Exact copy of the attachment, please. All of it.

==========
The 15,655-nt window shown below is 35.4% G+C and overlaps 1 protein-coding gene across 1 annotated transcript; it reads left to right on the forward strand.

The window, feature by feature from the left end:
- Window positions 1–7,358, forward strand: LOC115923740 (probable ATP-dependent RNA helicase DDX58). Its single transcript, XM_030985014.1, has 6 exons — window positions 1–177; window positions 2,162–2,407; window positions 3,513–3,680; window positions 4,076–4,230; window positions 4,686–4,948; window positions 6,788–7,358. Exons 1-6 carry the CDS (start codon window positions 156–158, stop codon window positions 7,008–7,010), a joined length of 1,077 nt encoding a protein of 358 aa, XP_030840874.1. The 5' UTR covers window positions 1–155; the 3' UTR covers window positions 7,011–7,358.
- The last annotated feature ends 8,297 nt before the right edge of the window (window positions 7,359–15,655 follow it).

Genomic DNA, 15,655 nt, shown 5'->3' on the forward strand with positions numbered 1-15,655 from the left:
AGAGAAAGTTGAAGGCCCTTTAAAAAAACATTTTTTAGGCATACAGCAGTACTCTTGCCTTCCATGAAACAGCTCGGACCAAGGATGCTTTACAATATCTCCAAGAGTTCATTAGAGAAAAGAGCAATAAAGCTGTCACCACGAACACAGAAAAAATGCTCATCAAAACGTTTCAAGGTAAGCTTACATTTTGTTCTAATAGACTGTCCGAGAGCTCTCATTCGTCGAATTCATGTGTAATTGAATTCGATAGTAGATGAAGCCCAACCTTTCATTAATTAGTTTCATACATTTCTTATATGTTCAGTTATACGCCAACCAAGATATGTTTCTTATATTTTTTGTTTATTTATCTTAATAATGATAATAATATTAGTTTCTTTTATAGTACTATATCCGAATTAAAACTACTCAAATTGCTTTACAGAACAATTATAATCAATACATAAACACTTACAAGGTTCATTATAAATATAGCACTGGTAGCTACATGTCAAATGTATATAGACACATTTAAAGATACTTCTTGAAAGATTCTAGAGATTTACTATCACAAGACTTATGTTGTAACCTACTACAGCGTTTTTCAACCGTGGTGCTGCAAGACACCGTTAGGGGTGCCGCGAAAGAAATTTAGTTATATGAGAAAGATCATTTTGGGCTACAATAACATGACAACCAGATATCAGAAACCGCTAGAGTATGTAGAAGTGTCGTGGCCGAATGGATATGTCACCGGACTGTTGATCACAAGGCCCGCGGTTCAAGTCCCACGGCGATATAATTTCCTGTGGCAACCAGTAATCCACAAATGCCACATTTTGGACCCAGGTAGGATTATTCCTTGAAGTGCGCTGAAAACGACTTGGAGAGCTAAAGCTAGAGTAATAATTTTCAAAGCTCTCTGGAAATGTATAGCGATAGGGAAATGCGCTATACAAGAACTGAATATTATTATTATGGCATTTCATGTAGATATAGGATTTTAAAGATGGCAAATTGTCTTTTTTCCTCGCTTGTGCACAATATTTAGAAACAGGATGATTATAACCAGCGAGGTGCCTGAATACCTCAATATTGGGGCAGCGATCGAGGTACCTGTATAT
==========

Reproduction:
The 15,655-nt window shown below is 35.4% G+C and overlaps 1 protein-coding gene across 1 annotated transcript; it reads left to right on the forward strand.

The window, feature by feature from the left end:
- Window positions 1–7,358, forward strand: LOC115923740 (probable ATP-dependent RNA helicase DDX58). Its single transcript, XM_030985014.1, has 6 exons — window positions 1–177; window positions 2,162–2,407; window positions 3,513–3,680; window positions 4,076–4,230; window positions 4,686–4,948; window positions 6,788–7,358. Exons 1-6 carry the CDS (start codon window positions 156–158, stop codon window positions 7,008–7,010), a joined length of 1,077 nt encoding a protein of 358 aa, XP_030840874.1. The 5' UTR covers window positions 1–155; the 3' UTR covers window positions 7,011–7,358.
- The last annotated feature ends 8,297 nt before the right edge of the window (window positions 7,359–15,655 follow it).

Genomic DNA, 15,655 nt, shown 5'->3' on the forward strand with positions numbered 1-15,655 from the left:
AGAGAAAGTTGAAGGCCCTTTAAAAAAACATTTTTTAGGCATACAGCAGTACTCTTGCCTTCCATGAAACAGCTCGGACCAAGGATGCTTTACAATATCTCCAAGAGTTCATTAGAGAAAAGAGCAATAAAGCTGTCACCACGAACACAGAAAAAATGCTCATCAAAACGTTTCAAGGTAAGCTTACATTTTGTTCTAATAGACTGTCCGAGAGCTCTCATTCGTCGAATTCATGTGTAATTGAATTCGATAGTAGATGAAGCCCAACCTTTCATTAATTAGTTTCATACATTTCTTATATGTTCAGTTATACGCCAACCAAGATATGTTTCTTATATTTTTTGTTTATTTATCTTAATAATGATAATAATATTAGTTTCTTTTATAGTACTATATCCGAATTAAAACTACTCAAATTGCTTTACAGAACAATTATAATCAATACATAAACACTTACAAGGTTCATTATAAATATAGCACTGGTAGCTACATGTCAAATGTATATAGACACATTTAAAGATACTTCTTGAAAGATTCTAGAGATTTACTATCACAAGACTTATGTTGTAACCTACTACAGCGTTTTTCAACCGTGGTGCTGCAAGACACCGTTAGGGGTGCCGCGAAAGAAATTTAGTTATATGAGAAAGATCATTTTGGGCTACAATAACATGACAACCAGATATCAGAAACCGCTAGAGTATGTAGAAGTGTCGTGGCCGAATGGATATGTCACCGGACTGTTGATCACAAGGCCCGCGGTTCAAGTCCCACGGCGATATAATTTCCTGTGGCAACCAGTAATCCACAAATGCCACATTTTGGACCCAGGTAGGATTATTCCTTGAAGTGCGCTGAAAACGACTTGGAGAGCTAAAGCTAGAGTAATAATTTTCAAAGCTCTCTGGAAATGTATAGCGATAGGGAAATGCGCTATACAAGAACTGAATATTATTATTATGGCATTTCATGTAGATATAGGATTTTAAAGATGGCAAATTGTCTTTTTTCCTCGCTTGTGCACAATATTTAGAAACAGGATGATTATAACCAGCGAGGTGCCTGAATACCTCAATATTGGGGCAGCGATCGAGGTACCTGTATAT